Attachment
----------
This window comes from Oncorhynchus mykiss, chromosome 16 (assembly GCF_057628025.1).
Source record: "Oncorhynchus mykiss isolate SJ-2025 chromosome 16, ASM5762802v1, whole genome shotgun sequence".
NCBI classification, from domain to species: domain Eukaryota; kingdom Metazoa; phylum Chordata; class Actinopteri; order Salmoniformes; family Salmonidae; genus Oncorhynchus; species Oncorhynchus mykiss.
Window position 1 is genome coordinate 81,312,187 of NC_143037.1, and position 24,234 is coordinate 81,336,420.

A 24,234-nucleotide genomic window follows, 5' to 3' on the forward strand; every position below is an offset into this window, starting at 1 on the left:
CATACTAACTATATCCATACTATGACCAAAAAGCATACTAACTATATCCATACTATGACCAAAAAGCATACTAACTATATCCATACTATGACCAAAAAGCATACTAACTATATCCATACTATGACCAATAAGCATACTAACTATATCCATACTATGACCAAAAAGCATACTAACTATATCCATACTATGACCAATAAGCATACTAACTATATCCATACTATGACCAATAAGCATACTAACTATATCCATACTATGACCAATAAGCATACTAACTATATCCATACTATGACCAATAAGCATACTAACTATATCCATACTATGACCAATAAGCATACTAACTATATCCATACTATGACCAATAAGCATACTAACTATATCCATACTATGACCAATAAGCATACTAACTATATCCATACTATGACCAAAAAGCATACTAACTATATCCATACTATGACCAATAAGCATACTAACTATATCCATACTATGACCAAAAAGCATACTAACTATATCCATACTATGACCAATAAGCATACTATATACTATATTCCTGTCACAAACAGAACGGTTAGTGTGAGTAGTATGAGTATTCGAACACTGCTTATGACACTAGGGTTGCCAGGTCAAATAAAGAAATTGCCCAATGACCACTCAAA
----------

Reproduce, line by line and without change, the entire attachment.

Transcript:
This window comes from Oncorhynchus mykiss, chromosome 16 (assembly GCF_057628025.1).
Source record: "Oncorhynchus mykiss isolate SJ-2025 chromosome 16, ASM5762802v1, whole genome shotgun sequence".
NCBI classification, from domain to species: domain Eukaryota; kingdom Metazoa; phylum Chordata; class Actinopteri; order Salmoniformes; family Salmonidae; genus Oncorhynchus; species Oncorhynchus mykiss.
Window position 1 is genome coordinate 81,312,187 of NC_143037.1, and position 24,234 is coordinate 81,336,420.

A 24,234-nucleotide genomic window follows, 5' to 3' on the forward strand; every position below is an offset into this window, starting at 1 on the left:
CATACTAACTATATCCATACTATGACCAAAAAGCATACTAACTATATCCATACTATGACCAAAAAGCATACTAACTATATCCATACTATGACCAAAAAGCATACTAACTATATCCATACTATGACCAATAAGCATACTAACTATATCCATACTATGACCAAAAAGCATACTAACTATATCCATACTATGACCAATAAGCATACTAACTATATCCATACTATGACCAATAAGCATACTAACTATATCCATACTATGACCAATAAGCATACTAACTATATCCATACTATGACCAATAAGCATACTAACTATATCCATACTATGACCAATAAGCATACTAACTATATCCATACTATGACCAATAAGCATACTAACTATATCCATACTATGACCAATAAGCATACTAACTATATCCATACTATGACCAAAAAGCATACTAACTATATCCATACTATGACCAATAAGCATACTAACTATATCCATACTATGACCAAAAAGCATACTAACTATATCCATACTATGACCAATAAGCATACTATATACTATATTCCTGTCACAAACAGAACGGTTAGTGTGAGTAGTATGAGTATTCGAACACTGCTTATGACACTAGGGTTGCCAGGTCAAATAAAGAAATTGCCCAATGACCACTCAAA